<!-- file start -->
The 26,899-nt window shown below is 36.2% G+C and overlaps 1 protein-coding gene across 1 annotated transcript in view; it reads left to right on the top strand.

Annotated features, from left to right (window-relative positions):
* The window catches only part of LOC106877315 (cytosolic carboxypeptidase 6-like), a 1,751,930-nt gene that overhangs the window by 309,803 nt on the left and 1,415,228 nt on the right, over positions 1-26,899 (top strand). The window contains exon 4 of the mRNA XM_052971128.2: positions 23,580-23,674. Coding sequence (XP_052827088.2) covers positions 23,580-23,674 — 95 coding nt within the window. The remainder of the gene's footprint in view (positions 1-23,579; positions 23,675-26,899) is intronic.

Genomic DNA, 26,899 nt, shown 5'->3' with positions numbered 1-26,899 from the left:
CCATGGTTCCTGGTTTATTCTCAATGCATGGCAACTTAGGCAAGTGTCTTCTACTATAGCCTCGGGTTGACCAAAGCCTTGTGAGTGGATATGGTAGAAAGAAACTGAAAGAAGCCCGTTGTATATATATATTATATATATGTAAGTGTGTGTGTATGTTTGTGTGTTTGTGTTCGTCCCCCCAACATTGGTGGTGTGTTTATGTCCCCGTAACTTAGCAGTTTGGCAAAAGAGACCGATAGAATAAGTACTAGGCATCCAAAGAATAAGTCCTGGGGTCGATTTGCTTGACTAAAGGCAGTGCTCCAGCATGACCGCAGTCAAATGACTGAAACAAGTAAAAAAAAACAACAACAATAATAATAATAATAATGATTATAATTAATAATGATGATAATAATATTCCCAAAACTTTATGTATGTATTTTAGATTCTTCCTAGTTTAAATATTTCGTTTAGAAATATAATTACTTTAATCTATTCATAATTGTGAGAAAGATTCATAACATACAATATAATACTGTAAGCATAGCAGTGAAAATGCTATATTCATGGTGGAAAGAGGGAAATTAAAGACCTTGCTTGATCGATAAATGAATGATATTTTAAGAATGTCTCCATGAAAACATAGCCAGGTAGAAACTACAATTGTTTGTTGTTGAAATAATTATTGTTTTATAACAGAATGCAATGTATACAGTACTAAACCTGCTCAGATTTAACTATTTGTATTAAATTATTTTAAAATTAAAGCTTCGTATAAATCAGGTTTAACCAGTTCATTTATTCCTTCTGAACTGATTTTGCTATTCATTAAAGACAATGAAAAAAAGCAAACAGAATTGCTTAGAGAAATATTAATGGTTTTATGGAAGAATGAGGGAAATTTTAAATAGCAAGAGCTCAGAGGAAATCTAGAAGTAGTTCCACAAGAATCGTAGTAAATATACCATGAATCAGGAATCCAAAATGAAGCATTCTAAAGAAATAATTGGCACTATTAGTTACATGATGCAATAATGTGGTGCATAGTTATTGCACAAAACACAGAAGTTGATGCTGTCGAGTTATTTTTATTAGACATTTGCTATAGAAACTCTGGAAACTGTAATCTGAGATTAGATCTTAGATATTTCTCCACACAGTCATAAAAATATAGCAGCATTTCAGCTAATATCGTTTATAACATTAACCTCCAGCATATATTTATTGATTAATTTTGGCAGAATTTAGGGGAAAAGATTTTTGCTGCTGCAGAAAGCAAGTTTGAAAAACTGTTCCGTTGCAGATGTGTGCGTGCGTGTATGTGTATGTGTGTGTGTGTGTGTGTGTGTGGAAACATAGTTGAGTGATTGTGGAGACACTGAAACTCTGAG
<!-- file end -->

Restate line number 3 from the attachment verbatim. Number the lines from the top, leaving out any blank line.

* The window catches only part of LOC106877315 (cytosolic carboxypeptidase 6-like), a 1,751,930-nt gene that overhangs the window by 309,803 nt on the left and 1,415,228 nt on the right, over positions 1-26,899 (top strand). The window contains exon 4 of the mRNA XM_052971128.2: positions 23,580-23,674. Coding sequence (XP_052827088.2) covers positions 23,580-23,674 — 95 coding nt within the window. The remainder of the gene's footprint in view (positions 1-23,579; positions 23,675-26,899) is intronic.